1. Sudan: Landmines threaten livelihoods (by David De Dau, for Farm Radio Weekly, in Southern Sudan)

| July 27, 2009

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John Panchol Mac is a returning refugee. In 1991, he was living in Jonglei State, Southern Sudan, when the Bor massacre occurred. He and his family escaped to neighboring Uganda.

Mr. Mac spent fifteen years in a Ugandan camp for displaced persons. He looked forward to returning to his ancestral home, to continue with his traditional practice of farming. Before his displacement, Mr. Mac grew sorghum and okra on his small farm. He also reared domestic animals like goats, sheep, and cattle.

In November 2006, Mr. Mac got his wish. He and his elder son Majok Mac Deng returned home. They planned to prepare the ground for the arrival of the rest of their family members.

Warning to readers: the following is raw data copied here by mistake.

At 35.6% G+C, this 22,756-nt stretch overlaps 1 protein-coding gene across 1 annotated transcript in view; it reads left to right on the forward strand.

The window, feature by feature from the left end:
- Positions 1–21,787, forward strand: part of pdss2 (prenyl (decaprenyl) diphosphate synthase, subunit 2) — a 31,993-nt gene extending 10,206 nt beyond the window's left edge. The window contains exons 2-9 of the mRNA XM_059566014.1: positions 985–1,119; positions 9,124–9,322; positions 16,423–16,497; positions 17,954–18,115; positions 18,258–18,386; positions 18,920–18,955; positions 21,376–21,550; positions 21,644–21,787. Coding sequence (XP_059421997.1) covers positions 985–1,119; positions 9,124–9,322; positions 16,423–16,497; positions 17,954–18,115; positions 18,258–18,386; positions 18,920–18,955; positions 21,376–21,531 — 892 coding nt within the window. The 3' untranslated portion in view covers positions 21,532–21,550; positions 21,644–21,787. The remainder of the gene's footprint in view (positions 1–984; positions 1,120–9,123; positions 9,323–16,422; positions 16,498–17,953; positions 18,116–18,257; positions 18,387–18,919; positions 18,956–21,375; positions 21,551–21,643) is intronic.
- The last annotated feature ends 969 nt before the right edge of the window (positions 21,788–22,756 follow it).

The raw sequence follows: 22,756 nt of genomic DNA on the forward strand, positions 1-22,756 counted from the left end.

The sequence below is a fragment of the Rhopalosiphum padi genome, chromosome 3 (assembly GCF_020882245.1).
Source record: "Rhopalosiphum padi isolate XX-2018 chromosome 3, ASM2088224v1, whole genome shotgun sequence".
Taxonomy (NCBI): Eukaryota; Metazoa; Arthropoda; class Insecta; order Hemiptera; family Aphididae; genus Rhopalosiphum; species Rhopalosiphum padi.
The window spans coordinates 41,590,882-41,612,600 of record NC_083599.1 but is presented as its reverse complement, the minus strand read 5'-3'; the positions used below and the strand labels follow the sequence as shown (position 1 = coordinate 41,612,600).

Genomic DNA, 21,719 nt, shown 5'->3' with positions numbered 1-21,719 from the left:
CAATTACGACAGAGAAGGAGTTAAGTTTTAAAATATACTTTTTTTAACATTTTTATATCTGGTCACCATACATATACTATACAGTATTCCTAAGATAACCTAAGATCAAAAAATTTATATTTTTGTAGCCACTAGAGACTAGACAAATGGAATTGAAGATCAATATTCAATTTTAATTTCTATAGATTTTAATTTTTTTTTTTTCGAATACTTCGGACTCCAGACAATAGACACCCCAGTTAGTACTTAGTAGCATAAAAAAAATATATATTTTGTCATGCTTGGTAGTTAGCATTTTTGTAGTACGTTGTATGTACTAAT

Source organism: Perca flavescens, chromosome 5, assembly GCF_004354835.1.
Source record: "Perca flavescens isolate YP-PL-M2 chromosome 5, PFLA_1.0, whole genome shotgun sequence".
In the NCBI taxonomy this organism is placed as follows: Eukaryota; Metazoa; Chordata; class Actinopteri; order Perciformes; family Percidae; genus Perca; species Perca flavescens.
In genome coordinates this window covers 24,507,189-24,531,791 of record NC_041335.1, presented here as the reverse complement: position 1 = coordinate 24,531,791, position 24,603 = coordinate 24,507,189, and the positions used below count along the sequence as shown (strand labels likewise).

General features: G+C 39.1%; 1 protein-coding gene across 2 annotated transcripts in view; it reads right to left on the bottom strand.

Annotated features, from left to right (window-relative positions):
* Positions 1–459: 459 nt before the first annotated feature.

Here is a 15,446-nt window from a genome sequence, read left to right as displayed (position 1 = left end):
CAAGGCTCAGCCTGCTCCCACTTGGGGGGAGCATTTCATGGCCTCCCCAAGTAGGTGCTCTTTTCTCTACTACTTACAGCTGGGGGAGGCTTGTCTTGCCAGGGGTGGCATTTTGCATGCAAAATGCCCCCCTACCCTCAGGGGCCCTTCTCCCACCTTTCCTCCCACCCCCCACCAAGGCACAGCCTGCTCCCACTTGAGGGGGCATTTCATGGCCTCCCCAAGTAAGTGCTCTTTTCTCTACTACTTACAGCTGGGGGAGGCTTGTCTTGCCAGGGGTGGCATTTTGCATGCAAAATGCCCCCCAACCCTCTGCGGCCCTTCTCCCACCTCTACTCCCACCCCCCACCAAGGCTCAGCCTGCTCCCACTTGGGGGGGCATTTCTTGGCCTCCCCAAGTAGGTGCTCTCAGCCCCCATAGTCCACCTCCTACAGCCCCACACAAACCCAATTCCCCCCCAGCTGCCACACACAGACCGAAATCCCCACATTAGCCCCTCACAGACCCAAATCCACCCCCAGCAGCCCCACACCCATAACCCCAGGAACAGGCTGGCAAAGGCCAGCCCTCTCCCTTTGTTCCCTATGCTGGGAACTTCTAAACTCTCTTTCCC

One clear morning, Mac went to graze his cattle while his son went to work on the farm. A few minutes later, Majok’s hoe hit metal under the ground. He had struck a landmine and was killed.

Southern Sudan is littered with landmines following two decades of civil war. Many people have been killed by landmines since the war ended. Mr. Jok Aring is a government official in Bor County. He says that the government is committed to the extraction of landmines in the area but cannot cover the whole area due to lack of funds. Mr. Aring added that there is a need to create more public awareness of the dangers of landmines.

Mrs. Ajok Mading is a spokesperson for women farmers in Jonglei State. Her group wants the government to do more. She explains that most of the victims of landmines are women, since culture and traditions dictate that women work on farms. The women farmers’ group advocates for women rights, including clearing of landmines in the area.

Mr. Jurkuch Barach is chairperson of the Southern Sudan Demining Authority. He says that his group is working closely with United Nations Mine Action organization to intensify demining in the states most affected by landmines: Jonglei, Western Equatoria, and Eastern Equatoria.